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How Primary School Curriculums in 11 Countries around the World Deliver Food Education and Address Food Literacy: A Policy Analysis

Smith, K., Wells, R. ORCID: 0000-0002-0329-2120 & Hawkes, C. ORCID: 0000-0002-5091-878X (2022). How Primary School Curriculums in 11 Countries around the World Deliver Food Education and Address Food Literacy: A Policy Analysis. International Journal of Environmental Research and Public Health, 19(4), doi: 10.3390/ijerph19042019


(1) Background: As one of the biggest drivers of health and climate change, the food system has unrealised potential to influence consumption toward affordable, healthy, sustainable diets. A range of policy levers, including mandating food education, are needed. Schools are considered the best place for food education and childhood is a crucial period when eating habits that persist into adulthood are formed. Food education as part of the curriculum is crucial in generating population shifts in food systems improvements. The purpose of this policy analysis was to analyse mandatory curriculums in different countries to explore the ways in which primary school food education addresses food literacy. (2) Methods: This study analyses how food education within primary school education policy, in 11 countries, addresses Food Literacy (FL). It is the first study of this kind. A case study methodology was employed, and curriculum policy content analysis was conducted using a Food Literacy framework. (3) Results: Each country has a curriculum dedicated to food education, supported by food education in non-food curriculums. There is no standardized approach to primary school food education policy, no consensus in primary food education nomenclature or what curriculums constitute. Curriculums focus on cooking and health topics, but significantly less on social-cultural, equity, and sustainability issues. (4) Conclusion: How primary curriculums around the world deliver food education policy to address FL varies enormously. All 11 countries have dedicated food curriculums, supported by non-food curriculums, but there is no consensus as to what food education is called or constitutes. Countries rarely deal with FL comprehensively. The most comprehensive are single, detailed food curriculums, complemented by non-food curriculums where food knowledge and skills progress clearly and are the intended learning outcome.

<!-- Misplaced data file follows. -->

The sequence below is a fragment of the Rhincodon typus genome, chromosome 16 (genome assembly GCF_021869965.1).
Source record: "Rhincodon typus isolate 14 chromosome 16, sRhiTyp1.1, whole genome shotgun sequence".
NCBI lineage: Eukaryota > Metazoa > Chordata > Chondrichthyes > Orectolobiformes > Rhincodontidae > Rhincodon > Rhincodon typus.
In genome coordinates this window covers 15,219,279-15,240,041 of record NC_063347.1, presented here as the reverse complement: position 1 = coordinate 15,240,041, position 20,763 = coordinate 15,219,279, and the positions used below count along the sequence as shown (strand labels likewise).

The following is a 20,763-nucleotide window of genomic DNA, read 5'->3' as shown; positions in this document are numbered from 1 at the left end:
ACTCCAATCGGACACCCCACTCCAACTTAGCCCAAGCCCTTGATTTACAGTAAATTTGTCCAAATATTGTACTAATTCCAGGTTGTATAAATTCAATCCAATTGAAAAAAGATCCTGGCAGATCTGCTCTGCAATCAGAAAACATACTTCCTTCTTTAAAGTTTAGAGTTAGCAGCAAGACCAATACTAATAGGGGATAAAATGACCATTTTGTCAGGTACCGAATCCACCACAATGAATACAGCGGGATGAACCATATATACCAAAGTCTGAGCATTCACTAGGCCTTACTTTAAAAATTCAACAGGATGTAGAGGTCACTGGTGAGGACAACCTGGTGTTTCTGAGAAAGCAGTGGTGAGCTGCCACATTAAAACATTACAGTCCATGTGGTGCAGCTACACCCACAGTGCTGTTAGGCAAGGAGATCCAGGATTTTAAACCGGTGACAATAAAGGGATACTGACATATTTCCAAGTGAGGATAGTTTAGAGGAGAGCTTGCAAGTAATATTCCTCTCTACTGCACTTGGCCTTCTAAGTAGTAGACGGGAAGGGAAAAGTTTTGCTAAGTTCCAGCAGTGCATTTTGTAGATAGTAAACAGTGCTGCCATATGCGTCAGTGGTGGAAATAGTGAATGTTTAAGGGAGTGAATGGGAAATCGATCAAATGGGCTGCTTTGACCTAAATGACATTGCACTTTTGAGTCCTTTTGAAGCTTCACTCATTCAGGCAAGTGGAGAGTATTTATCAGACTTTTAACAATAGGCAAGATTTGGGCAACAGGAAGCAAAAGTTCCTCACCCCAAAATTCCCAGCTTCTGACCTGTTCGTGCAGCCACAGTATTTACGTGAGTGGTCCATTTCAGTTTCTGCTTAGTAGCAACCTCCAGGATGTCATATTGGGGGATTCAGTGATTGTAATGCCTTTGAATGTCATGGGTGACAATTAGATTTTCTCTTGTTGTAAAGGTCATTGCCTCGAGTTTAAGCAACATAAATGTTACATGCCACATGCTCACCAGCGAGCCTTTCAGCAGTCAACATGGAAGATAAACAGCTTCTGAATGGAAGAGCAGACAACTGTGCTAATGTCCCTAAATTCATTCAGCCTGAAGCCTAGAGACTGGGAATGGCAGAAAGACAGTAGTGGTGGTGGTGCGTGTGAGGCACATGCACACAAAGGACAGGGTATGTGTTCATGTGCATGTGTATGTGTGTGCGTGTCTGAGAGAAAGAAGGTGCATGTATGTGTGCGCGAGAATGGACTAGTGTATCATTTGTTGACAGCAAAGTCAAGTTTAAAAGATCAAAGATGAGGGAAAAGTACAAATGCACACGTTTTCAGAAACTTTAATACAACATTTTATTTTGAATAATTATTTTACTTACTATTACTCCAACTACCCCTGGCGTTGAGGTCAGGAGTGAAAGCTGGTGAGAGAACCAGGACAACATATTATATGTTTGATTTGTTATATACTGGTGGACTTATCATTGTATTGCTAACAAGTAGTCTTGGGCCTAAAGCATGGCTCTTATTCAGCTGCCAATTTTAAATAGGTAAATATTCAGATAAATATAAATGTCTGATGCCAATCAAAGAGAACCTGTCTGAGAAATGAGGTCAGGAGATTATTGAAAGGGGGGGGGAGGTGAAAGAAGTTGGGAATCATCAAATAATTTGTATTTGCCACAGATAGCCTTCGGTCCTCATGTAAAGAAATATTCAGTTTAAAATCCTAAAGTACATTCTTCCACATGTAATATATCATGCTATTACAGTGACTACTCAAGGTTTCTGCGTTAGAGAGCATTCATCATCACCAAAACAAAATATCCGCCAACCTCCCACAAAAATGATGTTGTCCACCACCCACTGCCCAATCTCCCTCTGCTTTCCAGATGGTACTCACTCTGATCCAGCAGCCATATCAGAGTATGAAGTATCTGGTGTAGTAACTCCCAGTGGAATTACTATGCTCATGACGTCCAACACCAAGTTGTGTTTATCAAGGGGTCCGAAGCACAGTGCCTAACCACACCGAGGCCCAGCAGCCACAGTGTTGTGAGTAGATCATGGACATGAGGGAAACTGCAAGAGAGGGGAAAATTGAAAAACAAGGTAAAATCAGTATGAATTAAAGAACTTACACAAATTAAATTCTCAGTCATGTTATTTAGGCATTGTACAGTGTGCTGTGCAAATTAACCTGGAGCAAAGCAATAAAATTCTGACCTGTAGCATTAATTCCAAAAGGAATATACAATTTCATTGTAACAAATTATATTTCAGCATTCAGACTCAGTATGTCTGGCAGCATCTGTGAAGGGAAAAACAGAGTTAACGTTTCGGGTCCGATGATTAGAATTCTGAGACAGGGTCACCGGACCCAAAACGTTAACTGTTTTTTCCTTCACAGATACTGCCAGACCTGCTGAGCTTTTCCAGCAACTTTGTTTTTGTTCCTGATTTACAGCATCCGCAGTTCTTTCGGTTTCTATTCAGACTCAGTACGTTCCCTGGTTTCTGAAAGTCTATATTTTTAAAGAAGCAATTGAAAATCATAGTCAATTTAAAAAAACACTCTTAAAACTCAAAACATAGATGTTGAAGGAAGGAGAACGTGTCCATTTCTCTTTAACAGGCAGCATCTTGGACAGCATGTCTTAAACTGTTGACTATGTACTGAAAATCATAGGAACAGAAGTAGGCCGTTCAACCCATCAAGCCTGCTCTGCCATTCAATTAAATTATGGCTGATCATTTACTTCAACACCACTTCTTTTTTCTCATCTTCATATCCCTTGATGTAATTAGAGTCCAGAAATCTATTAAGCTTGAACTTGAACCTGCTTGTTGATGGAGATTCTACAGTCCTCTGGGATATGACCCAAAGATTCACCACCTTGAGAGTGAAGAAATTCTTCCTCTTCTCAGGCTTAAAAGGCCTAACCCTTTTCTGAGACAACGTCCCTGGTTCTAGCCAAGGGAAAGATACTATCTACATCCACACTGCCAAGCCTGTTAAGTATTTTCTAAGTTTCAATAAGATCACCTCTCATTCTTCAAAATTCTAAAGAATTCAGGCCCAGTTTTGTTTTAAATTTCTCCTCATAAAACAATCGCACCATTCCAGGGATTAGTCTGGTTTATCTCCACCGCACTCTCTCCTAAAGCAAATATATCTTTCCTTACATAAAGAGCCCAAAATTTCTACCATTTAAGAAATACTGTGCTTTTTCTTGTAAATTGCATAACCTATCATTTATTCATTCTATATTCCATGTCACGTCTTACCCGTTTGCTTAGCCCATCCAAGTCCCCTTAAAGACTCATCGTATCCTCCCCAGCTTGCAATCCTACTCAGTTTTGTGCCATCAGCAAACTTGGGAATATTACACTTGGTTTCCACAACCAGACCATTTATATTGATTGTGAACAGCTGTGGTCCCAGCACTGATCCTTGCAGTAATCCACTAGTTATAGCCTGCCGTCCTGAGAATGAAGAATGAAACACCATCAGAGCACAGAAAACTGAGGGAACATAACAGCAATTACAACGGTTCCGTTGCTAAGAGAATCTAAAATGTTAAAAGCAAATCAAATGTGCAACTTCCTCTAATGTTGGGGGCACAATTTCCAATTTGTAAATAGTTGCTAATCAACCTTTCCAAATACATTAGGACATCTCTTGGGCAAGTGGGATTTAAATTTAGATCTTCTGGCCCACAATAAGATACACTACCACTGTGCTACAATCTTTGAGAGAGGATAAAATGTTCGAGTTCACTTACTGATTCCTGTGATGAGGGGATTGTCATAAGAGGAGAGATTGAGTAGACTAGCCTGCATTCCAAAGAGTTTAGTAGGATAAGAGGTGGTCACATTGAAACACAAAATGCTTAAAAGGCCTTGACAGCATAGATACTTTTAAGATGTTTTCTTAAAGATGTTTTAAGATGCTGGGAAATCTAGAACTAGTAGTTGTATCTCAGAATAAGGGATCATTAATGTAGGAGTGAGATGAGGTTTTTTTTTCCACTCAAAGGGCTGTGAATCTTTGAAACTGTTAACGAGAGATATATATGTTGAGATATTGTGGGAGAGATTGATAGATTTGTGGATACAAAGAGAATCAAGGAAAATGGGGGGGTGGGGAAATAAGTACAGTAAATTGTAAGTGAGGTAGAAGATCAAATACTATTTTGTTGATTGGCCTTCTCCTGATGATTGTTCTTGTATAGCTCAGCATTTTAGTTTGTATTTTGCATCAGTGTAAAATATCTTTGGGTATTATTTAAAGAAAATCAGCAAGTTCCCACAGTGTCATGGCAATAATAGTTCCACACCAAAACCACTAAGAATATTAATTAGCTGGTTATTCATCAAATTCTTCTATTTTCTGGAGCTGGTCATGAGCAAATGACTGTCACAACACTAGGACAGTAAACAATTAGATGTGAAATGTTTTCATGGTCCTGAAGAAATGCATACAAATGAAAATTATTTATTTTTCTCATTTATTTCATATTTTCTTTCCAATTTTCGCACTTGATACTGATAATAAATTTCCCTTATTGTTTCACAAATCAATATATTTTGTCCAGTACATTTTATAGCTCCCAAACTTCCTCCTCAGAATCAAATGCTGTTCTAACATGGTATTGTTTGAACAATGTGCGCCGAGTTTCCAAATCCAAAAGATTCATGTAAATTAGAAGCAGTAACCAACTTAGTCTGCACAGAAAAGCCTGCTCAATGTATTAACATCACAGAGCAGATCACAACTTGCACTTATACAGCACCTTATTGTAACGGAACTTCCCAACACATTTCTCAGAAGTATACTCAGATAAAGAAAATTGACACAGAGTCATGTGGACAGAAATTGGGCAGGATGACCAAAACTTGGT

Publication Type: Article
Additional Information: This is an open access article distributed under the Creative Commons Attribution License which permits unrestricted use, distribution, and reproduction in any medium, provided the original work is properly cited
Publisher Keywords: food literacy; food education; primary school; food education policy; food systems
Subjects: H Social Sciences > HM Sociology
L Education > LB Theory and practice of education > LB1501 Primary Education
R Medicine > RA Public aspects of medicine > RA0421 Public health. Hygiene. Preventive Medicine
Departments: School of Health & Psychological Sciences > Healthcare Services Research & Management
Text - Published Version
Available under License Creative Commons Attribution.

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